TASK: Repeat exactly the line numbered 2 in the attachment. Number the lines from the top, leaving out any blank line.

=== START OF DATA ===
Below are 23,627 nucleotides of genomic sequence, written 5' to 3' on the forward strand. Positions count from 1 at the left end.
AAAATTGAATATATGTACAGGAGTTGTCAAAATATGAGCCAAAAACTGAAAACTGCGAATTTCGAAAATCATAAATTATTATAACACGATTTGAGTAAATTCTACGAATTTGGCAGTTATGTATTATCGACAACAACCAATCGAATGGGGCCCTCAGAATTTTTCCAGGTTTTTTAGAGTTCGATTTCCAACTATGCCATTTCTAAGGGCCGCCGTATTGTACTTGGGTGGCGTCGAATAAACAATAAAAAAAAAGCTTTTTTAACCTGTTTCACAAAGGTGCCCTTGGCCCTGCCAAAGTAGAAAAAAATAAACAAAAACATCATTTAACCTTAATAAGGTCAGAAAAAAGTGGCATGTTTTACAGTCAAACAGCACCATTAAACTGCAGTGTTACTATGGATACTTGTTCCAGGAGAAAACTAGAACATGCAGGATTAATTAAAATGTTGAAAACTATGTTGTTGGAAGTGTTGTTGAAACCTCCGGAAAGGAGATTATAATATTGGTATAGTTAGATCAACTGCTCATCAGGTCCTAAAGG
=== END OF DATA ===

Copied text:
AAAATTGAATATATGTACAGGAGTTGTCAAAATATGAGCCAAAAACTGAAAACTGCGAATTTCGAAAATCATAAATTATTATAACACGATTTGAGTAAATTCTACGAATTTGGCAGTTATGTATTATCGACAACAACCAATCGAATGGGGCCCTCAGAATTTTTCCAGGTTTTTTAGAGTTCGATTTCCAACTATGCCATTTCTAAGGGCCGCCGTATTGTACTTGGGTGGCGTCGAATAAACAATAAAAAAAAAGCTTTTTTAACCTGTTTCACAAAGGTGCCCTTGGCCCTGCCAAAGTAGAAAAAAATAAACAAAAACATCATTTAACCTTAATAAGGTCAGAAAAAAGTGGCATGTTTTACAGTCAAACAGCACCATTAAACTGCAGTGTTACTATGGATACTTGTTCCAGGAGAAAACTAGAACATGCAGGATTAATTAAAATGTTGAAAACTATGTTGTTGGAAGTGTTGTTGAAACCTCCGGAAAGGAGATTATAATATTGGTATAGTTAGATCAACTGCTCATCAGGTCCTAAAGG